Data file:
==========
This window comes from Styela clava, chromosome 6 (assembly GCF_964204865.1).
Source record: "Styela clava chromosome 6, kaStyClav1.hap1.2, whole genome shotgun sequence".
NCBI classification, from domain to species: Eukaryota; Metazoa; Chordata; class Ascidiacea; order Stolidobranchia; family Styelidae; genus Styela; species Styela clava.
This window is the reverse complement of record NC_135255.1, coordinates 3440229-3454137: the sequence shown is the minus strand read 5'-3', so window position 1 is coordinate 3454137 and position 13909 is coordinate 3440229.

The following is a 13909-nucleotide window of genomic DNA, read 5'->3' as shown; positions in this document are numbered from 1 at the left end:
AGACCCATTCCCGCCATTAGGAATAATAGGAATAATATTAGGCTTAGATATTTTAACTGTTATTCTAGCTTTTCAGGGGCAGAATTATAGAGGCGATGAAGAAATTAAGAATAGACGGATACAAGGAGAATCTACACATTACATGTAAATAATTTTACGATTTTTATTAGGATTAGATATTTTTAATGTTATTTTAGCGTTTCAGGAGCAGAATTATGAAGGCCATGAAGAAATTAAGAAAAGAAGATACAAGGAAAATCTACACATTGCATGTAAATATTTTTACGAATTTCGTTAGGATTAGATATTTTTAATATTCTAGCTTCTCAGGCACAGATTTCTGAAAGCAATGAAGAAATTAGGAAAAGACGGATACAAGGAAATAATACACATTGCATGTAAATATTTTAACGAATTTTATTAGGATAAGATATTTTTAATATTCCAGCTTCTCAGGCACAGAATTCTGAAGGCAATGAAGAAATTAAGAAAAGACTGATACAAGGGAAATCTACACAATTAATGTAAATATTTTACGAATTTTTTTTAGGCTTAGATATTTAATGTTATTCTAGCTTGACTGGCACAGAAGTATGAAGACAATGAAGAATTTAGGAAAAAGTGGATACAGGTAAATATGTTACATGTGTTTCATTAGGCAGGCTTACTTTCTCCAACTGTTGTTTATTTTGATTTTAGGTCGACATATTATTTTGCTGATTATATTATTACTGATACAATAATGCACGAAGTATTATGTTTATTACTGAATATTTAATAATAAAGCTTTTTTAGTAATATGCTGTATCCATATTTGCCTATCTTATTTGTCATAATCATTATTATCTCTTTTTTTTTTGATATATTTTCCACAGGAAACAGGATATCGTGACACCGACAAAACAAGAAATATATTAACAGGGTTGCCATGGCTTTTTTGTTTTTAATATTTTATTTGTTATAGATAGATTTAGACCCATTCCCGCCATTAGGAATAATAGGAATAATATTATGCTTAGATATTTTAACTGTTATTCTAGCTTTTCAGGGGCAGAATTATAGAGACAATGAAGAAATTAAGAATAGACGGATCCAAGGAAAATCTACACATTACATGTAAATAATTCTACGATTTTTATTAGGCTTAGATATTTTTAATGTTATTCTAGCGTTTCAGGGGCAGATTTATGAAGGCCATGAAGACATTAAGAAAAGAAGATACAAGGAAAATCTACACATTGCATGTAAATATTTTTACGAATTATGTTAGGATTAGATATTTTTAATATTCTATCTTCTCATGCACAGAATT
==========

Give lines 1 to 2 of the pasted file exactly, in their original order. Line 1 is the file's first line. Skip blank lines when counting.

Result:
This window comes from Styela clava, chromosome 6 (assembly GCF_964204865.1).
Source record: "Styela clava chromosome 6, kaStyClav1.hap1.2, whole genome shotgun sequence".